3. Best aspect: the kids. Not even a contest. Worst aspect: the government thinking they know what they're doing and legislating my job even though they literally have zero experience. Most complications come from that.

  4. Grainger, Holst, or Dvorak.

  5. Also answered early on--depends on the mood. I'm really pretty into almost anything. Classical, rock, jazz--whatever.

kevin110402 karma


musicteach6 karma

It's easy to say trumpet since that's my instrument and I do love it. If I have to pick another, though, I might go with french horn or oboe. NOTHING sounds like either of them and they're just damn beautiful.

But then again...they really don't get to play any of the more modern stuff so they're really missing out. Piano, to me, is really the only one that can play anything and sound more natural.

Tibbel2 karma

I'm 100% with you on the horn and oboe. They both have such unique color, and I get chills when a horn comes soaring over a melody or an oboe comes slithering out from underneath it.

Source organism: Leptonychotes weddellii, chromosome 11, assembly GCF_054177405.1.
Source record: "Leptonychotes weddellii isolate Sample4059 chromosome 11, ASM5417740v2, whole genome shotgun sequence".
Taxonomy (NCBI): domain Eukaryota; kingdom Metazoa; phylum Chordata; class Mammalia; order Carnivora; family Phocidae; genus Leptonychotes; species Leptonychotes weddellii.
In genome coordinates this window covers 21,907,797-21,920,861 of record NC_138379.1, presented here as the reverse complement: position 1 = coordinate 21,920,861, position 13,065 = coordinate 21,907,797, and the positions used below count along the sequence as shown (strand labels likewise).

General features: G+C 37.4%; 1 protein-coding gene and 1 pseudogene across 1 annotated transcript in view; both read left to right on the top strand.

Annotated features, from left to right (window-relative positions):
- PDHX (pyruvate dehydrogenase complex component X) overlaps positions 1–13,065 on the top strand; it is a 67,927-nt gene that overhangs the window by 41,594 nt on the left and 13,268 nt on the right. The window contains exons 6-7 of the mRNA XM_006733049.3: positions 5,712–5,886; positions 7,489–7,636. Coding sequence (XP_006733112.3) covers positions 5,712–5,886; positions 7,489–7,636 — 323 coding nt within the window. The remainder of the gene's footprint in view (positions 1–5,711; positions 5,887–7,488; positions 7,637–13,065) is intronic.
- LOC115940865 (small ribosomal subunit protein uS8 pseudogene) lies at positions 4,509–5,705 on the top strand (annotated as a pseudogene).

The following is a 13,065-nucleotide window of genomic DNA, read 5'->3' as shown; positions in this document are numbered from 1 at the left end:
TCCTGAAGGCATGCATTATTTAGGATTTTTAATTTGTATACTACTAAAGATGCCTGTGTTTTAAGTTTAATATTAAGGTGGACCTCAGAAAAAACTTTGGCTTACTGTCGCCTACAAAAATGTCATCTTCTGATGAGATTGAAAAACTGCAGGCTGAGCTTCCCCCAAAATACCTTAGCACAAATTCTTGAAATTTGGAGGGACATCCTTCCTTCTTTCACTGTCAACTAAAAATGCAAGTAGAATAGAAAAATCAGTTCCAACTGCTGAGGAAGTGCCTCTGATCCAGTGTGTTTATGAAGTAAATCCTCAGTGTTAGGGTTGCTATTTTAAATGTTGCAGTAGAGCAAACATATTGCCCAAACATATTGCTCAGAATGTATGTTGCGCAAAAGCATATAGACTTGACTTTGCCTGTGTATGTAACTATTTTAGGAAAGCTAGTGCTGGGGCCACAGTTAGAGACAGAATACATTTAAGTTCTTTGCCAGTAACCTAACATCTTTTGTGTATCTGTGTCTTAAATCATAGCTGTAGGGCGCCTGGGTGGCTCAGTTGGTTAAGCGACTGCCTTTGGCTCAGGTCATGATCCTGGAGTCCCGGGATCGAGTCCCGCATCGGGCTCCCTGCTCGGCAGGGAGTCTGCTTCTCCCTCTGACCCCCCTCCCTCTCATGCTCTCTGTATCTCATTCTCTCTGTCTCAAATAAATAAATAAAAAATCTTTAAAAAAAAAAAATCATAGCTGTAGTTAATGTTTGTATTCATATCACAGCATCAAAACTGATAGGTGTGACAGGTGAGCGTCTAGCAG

Any recommendations for pieces to listen to which feature one or the other prominently?

musicteach2 karma

For horn, I like March from Symphonic Metamorphosis. Love the horn part. Also, Colonial Song by Grainger. Both pieces on my "favorites of all time" list.

For oboe, the second movement from Moorside Suite.

musicteach3 karma

Almost forgot--sorry! We 're not really in the competitive circuit. I've done it before and it's fine....but I prefer the non-competitive.

thatanthrochick2 karma

Have you ever had a student who was naturally talented on their instrument but didn't do anything with that potential? I've been and experienced kids like this. How do you feel about it, and how do you deal with it?

musicteach3 karma